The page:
Lumbini Tour Guide

Lumbini is the birthplace of Lord Buddha, who lived 2600 years ago. It is a sacred area for Buddhists as well as those who care deeply about peace and humanity. Buddhists from all over the world (mostly from Sri Lanka, Myanmar, Vietnam, Cambodia and Thailand) dream of landing their feet inside Lumbini and bowing their heads before the sacred birthplace.

Many antique stupas and monasteries may be found in Lumbini’s restored park and surrounds. An inscription about the birth of the Buddha can be seen on a massive stone pillar erected by the Indian Emperor Ashoka about 250 BC. The Maya Devi temple is an essential component of Lumbini.

Maya Devi giving birth to Lord Buddha while holding onto a branch is depicted in stone. The strokes of barren women seeking for fertility have worn it down. Lumbini (Buddha’s Birthplace), Kapilvastu (Siddhartha’s palatial hometown), Devdaha (Mayadevi’s Maternal Hometown), and Ramagrama (where Buddha’s relics were housed) make up the Greater Lumbini Buddhist Circuit. One can visit Lumbini to see the sites that are significant in his life.

When Buddha was alive, he visited Lumbini and Kapilvastu, and his relics (ashes) were housed in a stupa on Ramagrama.

Lumbini, in addition to its religious and historical significance, provides cultural insights into southern Nepalese village life. If at all possible, time your visit to coincide with the weekly Monday bazaar, when villagers from all over come to buy grains, spices, ceramics, jewelry, saris, and other products.

With colorful items set out under the mango trees and the air fragrant with incense, it could be a scene from the Arabian Nights. It’s a chance to haggle for souvenirs while seeing Lumbini’s native life.

Major Attractions/ Things to do in Lumbini:

Sacred Pond & Ashokan Pillar:

Maya Devi, the mother of Prince Siddhartha, is supposed to have bathed in the Sacred Pond. A 50-60 ton Ashokan Pillar has been erected beside the sacred pond. In 249 BC, Indian Emperor Ashok brought the pillar, which was identified with a Pali inscription. This proof established the birthplace of Siddhartha Gautama. In the 7th century, a thunderbolt destroyed this pillar. In 1312, Nepalese King Ripu Mall paid a visit to Lumbini with an evidence carving slogan, Om Mani Padme Hum. Near the Sacred Pond, there is a Bodhi tree.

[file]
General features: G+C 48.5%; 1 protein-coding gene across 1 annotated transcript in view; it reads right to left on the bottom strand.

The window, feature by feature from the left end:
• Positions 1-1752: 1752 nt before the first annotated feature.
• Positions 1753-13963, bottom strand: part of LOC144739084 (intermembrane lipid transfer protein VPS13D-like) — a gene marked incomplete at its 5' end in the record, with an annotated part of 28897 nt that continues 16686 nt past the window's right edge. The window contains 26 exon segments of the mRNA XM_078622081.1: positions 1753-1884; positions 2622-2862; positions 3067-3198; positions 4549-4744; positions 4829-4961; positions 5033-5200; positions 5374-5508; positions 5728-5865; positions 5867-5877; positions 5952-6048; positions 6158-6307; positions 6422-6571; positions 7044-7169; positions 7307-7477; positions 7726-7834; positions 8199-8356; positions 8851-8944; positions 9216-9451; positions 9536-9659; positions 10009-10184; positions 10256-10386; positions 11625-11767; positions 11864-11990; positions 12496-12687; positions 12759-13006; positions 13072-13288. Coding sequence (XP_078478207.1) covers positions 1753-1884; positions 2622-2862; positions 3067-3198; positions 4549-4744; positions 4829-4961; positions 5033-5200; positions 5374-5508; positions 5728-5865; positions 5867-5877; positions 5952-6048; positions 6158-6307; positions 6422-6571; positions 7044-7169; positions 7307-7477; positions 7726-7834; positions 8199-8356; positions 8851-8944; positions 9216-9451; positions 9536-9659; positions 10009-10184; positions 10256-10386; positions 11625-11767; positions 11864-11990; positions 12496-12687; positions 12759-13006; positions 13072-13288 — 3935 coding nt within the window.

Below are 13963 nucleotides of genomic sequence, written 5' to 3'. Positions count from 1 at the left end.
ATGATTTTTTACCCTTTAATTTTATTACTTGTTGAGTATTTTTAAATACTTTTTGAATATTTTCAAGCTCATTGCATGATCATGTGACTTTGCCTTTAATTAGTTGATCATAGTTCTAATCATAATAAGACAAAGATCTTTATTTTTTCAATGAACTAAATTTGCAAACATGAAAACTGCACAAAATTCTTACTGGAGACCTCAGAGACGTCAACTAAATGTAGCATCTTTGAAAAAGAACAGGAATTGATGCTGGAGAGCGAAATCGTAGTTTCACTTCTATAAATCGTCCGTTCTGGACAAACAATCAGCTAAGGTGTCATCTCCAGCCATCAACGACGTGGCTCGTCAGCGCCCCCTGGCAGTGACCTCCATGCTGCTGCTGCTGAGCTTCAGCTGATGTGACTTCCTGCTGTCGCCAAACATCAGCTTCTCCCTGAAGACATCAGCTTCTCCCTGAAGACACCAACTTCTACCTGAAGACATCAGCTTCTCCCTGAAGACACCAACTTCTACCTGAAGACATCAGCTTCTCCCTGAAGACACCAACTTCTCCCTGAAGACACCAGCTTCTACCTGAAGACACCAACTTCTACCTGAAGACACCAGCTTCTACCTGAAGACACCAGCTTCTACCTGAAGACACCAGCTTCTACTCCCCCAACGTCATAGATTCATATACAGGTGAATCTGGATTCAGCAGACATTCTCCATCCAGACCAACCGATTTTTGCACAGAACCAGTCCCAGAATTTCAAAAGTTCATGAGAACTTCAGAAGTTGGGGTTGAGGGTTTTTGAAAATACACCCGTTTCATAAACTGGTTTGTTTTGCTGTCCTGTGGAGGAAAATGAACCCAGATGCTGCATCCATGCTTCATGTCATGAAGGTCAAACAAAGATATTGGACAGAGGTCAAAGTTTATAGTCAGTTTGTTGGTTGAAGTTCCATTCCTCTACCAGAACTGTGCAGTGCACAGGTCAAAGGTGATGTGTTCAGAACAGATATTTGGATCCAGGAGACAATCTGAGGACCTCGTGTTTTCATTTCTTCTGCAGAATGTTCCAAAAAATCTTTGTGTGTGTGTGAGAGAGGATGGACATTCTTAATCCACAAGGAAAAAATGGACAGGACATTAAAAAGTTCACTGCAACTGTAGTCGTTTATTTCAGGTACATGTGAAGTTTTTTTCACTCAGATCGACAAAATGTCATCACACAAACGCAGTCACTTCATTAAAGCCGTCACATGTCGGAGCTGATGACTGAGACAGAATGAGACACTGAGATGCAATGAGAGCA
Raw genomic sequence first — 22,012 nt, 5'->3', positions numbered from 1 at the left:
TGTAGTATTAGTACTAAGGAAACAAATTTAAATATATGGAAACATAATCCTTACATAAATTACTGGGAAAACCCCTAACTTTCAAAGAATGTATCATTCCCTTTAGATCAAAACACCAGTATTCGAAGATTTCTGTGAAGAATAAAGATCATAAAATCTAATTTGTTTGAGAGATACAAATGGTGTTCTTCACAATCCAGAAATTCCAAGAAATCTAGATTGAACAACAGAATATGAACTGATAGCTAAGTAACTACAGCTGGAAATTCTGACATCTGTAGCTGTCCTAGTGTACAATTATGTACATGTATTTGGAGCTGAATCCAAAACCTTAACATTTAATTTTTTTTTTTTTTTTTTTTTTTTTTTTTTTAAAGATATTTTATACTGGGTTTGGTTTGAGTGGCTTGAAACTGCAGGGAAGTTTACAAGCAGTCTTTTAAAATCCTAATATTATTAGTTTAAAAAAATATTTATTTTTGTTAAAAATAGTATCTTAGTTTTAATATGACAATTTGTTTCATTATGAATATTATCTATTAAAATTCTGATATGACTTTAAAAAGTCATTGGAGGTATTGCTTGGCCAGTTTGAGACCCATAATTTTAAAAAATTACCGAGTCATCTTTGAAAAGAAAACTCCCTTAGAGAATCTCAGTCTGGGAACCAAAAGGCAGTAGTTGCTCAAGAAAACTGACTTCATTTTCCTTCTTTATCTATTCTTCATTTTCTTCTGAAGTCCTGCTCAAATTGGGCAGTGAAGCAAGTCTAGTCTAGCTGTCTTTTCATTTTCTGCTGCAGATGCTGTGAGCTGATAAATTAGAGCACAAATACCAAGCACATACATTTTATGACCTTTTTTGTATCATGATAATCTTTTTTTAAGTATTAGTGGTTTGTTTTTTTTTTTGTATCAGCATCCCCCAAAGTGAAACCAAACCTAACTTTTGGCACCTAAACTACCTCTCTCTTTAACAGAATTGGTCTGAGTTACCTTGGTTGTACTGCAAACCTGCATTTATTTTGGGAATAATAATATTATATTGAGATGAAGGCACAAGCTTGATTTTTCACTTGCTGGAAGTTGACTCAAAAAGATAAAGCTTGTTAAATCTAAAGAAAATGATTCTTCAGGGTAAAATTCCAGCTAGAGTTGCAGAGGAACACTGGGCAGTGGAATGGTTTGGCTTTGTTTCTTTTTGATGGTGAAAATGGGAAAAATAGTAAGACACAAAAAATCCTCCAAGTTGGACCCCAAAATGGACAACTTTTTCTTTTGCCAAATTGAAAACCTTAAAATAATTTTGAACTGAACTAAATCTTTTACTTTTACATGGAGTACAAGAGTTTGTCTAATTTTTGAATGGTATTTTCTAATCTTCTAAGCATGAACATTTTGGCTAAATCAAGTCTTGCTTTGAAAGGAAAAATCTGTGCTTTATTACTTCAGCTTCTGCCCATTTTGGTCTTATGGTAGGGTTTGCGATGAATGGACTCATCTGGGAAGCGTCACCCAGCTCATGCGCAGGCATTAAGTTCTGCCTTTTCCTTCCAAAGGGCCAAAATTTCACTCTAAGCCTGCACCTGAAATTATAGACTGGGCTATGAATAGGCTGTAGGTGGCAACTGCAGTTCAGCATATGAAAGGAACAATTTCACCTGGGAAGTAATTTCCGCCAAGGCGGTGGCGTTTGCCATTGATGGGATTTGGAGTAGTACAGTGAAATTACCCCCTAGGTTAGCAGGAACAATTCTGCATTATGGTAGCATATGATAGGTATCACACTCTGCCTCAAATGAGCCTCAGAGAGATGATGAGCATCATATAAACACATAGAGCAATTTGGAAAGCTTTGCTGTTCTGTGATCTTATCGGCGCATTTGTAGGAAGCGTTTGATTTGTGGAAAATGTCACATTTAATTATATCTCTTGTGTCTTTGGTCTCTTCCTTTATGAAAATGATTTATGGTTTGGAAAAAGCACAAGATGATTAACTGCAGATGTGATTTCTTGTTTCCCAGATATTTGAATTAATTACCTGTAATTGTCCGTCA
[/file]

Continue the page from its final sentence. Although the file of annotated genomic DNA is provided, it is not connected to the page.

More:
Maya Devi Temple (Birthplace of Buddha):

In the 3rd century BC, Maya Devi Temple was built near Ashokan Pillar, with a marker stone indicating Prince Siddhartha’s exact birthplace. Buddhist and Hindu pilgrims gather to this temple every year on the full moon day of Baisakh to commemorate Buddha’s birth anniversary. A nativity sculpture with an activity of the prince’s delivery time is on exhibit. In addition, the temple contains ancient remains.

Monastic Zone:

There is a world peace lamp, a Buddha statue, and 42 plots of monastic land. Different countries monastery associated to Vajrayana and Theravada Buddhism may be seen, such as German, Chinese, Burmese, Mahabodhi Society, and Thailand. There includes a museum, Lumbini village, and a birds sanctuary.


King Suddhodhana’s Tilaurakot palace in Kapilvastu, where Prince Siddhartha spent his first 29 years, located 27 kilometers west of Lumbini Garden. This is around an hour’s drive from Lumbini. This palace is home to old ruins, a grove of trees, King Suddodhana and Queen Mayadevi’s Stupa, a museum, and the palace’s west gate.

Lumbini Peace flame: